Seminar talk and discussion with Daniela Rosner

I’m real­ly thrilled to have Daniela Ros­ner vis­it­ing us at the Cen­tre for Human-Com­put­er Inter­ac­tion Design (HCID), and espe­cial­ly excit­ed about her HCID sem­i­nar talk. She’ll be expand­ing on ideas from her book “Crit­i­cal Fab­u­la­tions: Rework­ing the Meth­ods and Mar­gins of Design”, and Ann Light will act­ing as dis­cus­sant. For details see this Eventbrite page

FoI Request: Amount paid per year to repay Slavery Abolition Act loan

In response to a sto­ry report­ed via a num­ber of news sites and explor­ing a thread in my own research, I sub­mit­ted a Free­dom of Infor­ma­tion (FoI) request to Her Majesty’s Trea­sury on the 7th April. In brief, I request­ed fur­ther details on the amount paid per year to repay the Slav­ery Abo­li­tion Act loan, a loan tak­en by the UK gov­ern­ment in 1834 to ‘com­pen­sate’ slave own­ers for their loss of ‘prop­er­ty’. Shock­ing­ly, this loan was being repaid up until 2015 by UK taxpayers.

I made my request using the amaz­ing What­DoThey­Know site. I’ve includ­ed the text from my request below for context.
Screen shot of written response by HM Treasury to FOI request

To Her Majesty’s Treasury,
As wide­ly report­ed, in 1833–35 [1] the UK gov­ern­ment bor­rowed £20m, 40% of its nation­al bud­get, to “rec­om­pense” slave own­ers for los­ing their “prop­er­ty” [2] — under the Slav­ery Abo­li­tion Act. On 9 Feb­ru­ary 2018, HM Trea­sury announced (via Twit­ter) that this loan had been paid in full. A relat­ed FOI request that HM Trea­sury respond­ed to on 9 Feb­ru­ary 2018 sets the date of the loans ‘con­sol­i­da­tion’ to be the 1 Feb­ru­ary 2015: “The 4% Con­sol­i­dat­ed Loan was redeemed on 1 Feb­ru­ary 2015” [3].
Under the Free­dom of Infor­ma­tion act, I request fur­ther details of this loan. Specif­i­cal­ly, I request the annu­al amount paid per year since 1833–35.
I also request to total sum paid to repay the loan, includ­ing interest.
Yours faithfully,
Alex Taylor
1. From the doc­u­men­ta­tion avail­able, it’s unclear whether the loan began in 1833 or 1835.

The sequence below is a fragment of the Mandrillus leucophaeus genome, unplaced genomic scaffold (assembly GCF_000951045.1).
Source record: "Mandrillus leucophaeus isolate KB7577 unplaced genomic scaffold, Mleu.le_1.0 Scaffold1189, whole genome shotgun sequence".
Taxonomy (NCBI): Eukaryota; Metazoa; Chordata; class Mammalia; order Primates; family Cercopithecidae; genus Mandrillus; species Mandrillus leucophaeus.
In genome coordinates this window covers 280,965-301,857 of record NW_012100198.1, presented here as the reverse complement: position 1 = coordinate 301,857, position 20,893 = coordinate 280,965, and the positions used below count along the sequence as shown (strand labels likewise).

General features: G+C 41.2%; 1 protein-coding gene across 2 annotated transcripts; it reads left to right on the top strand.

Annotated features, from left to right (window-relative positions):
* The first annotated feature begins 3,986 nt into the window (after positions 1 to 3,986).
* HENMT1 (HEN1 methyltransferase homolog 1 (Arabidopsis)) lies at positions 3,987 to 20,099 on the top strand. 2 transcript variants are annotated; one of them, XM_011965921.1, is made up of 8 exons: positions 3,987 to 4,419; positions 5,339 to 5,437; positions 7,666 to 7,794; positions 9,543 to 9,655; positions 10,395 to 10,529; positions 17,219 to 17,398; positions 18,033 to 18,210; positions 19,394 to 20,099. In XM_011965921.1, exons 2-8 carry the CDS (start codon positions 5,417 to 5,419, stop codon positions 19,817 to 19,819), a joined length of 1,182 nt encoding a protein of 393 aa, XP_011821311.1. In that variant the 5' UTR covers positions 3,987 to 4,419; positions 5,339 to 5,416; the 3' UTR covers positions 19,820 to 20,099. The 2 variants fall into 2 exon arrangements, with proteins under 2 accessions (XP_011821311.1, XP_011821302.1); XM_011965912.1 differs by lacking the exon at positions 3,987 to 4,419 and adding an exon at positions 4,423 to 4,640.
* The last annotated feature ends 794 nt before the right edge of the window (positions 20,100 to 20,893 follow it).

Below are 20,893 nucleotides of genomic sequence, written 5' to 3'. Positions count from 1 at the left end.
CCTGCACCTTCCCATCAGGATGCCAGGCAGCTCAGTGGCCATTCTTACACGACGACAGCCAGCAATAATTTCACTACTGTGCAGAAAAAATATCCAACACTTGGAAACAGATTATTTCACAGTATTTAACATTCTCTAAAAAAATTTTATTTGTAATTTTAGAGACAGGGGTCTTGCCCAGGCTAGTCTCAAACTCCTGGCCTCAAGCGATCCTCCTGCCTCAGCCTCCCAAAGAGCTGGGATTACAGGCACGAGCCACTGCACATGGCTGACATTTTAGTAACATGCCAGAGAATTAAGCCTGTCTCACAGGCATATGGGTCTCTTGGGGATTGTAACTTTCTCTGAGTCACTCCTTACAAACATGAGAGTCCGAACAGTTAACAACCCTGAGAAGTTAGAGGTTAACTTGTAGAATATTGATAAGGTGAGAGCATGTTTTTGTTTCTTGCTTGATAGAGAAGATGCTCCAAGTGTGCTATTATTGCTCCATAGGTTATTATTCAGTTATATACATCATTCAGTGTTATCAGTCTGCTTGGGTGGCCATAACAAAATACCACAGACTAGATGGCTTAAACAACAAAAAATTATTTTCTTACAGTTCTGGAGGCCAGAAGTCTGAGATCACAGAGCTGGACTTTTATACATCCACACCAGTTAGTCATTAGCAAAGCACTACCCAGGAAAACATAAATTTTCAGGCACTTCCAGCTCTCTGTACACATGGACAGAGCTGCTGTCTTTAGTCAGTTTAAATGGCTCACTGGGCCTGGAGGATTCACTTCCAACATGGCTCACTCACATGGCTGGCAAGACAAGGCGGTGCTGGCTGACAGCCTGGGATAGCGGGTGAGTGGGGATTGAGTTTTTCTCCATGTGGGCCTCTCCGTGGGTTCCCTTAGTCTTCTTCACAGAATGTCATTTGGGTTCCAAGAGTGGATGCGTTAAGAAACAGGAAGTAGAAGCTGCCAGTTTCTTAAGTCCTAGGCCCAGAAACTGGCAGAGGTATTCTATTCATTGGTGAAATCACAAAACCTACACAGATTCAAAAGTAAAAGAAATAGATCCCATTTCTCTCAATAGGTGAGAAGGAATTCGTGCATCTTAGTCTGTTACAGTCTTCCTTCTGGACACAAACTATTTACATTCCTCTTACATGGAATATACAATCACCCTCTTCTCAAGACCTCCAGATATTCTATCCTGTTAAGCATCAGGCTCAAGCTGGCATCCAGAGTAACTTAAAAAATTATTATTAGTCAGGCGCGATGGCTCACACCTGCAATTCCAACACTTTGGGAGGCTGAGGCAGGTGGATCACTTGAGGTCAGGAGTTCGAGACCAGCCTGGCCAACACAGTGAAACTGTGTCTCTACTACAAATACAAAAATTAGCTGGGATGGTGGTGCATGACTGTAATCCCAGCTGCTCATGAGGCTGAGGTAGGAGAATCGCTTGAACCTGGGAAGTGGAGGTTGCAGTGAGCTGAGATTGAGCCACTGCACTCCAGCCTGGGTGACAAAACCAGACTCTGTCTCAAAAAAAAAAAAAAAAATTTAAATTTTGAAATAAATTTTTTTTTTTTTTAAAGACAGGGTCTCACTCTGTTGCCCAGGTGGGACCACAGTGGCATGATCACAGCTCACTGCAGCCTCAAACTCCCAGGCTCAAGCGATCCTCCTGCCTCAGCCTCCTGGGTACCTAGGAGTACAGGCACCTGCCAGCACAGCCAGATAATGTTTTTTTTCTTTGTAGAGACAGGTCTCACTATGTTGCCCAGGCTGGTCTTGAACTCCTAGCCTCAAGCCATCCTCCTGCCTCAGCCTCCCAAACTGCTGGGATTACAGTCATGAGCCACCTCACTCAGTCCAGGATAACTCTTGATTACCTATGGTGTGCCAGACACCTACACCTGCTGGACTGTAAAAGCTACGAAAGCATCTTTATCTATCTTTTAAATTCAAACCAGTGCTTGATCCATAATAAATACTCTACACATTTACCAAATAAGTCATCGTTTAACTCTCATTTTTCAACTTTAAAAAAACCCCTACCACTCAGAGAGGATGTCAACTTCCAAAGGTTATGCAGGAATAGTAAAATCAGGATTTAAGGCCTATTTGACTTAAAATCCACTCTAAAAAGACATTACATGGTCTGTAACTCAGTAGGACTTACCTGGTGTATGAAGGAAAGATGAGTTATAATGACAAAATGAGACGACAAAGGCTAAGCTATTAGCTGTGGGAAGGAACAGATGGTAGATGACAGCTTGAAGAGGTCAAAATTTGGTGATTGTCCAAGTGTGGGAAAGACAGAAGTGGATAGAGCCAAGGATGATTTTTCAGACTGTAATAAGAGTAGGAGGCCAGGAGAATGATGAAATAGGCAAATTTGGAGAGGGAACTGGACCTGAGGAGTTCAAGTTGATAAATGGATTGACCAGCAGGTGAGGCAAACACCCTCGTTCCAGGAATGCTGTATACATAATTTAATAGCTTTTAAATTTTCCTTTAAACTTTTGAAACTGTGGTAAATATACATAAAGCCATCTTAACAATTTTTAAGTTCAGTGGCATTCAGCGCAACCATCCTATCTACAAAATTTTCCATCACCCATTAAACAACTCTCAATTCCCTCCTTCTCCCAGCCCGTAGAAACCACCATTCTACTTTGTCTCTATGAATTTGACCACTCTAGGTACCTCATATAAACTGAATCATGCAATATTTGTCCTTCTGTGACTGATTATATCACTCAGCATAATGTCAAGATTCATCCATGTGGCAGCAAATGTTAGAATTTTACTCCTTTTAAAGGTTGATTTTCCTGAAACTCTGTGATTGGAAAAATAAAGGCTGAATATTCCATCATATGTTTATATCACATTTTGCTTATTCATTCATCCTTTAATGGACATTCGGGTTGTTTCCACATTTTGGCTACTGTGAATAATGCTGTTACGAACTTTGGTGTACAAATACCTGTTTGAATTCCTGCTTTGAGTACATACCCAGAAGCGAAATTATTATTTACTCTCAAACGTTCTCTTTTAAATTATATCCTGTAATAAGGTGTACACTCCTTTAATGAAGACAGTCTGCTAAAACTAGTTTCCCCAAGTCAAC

2. This was cov­ered by a num­ber of news organ­i­sa­tions. Two exam­ples from the Guardian follow:
3. https://www.gov.uk/government/publicatio…

Hav­ing left their writ­ten response to the last day of the 20 work­ing days usu­al­ly allot­ted, HM Trea­sury replied with a some­what mud­dled mes­sage offer­ing some details, but not ful­ly answer­ing my request. Some equiv­a­lent to “HM Trea­sury does not hold information/records” was used four times in a one-page response:

“HM Trea­sury does not hold infor­ma­tion with­in the scope of your request.”
“HM Trea­sury does not hold records dat­ing from this period.”
“HM Trea­sury does not hold any detailed infor­ma­tion on the struc­ture or amounts of repayments…”
“HM Trea­sury does not hold infor­ma­tion on the total inter­est paid…”

The let­ter from HM Trea­sury is avail­able via What­DoThey­Know here.
I will be con­tin­u­ing this research and share any fur­ther infor­ma­tion I’m able to obtain.

Papers presented at CHI ’18

Delight­ed to see the two great papers I con­tributed to being pre­sent­ed at CHI 2018 in Montreal.

Ari Schlesinger, Ken­ton O’Hara and Alex Tay­lor (2018) Lets Talk about Race: Iden­ti­ty, Chat­bots, and AI. In Pro­ceed­ings CHI ’18. ACM Press. 

Anja Thieme, Cyn­thia L. Ben­nett, Ceci­ly Mor­ri­son, Edward Cutrell and Alex Tay­lor (2018) “I can do every­thing but see!” – How Peo­ple with Vision Impair­ments Nego­ti­ate their Abil­i­ties in Social Con­texts. In Pro­ceed­ings CHI ’18. ACM Press.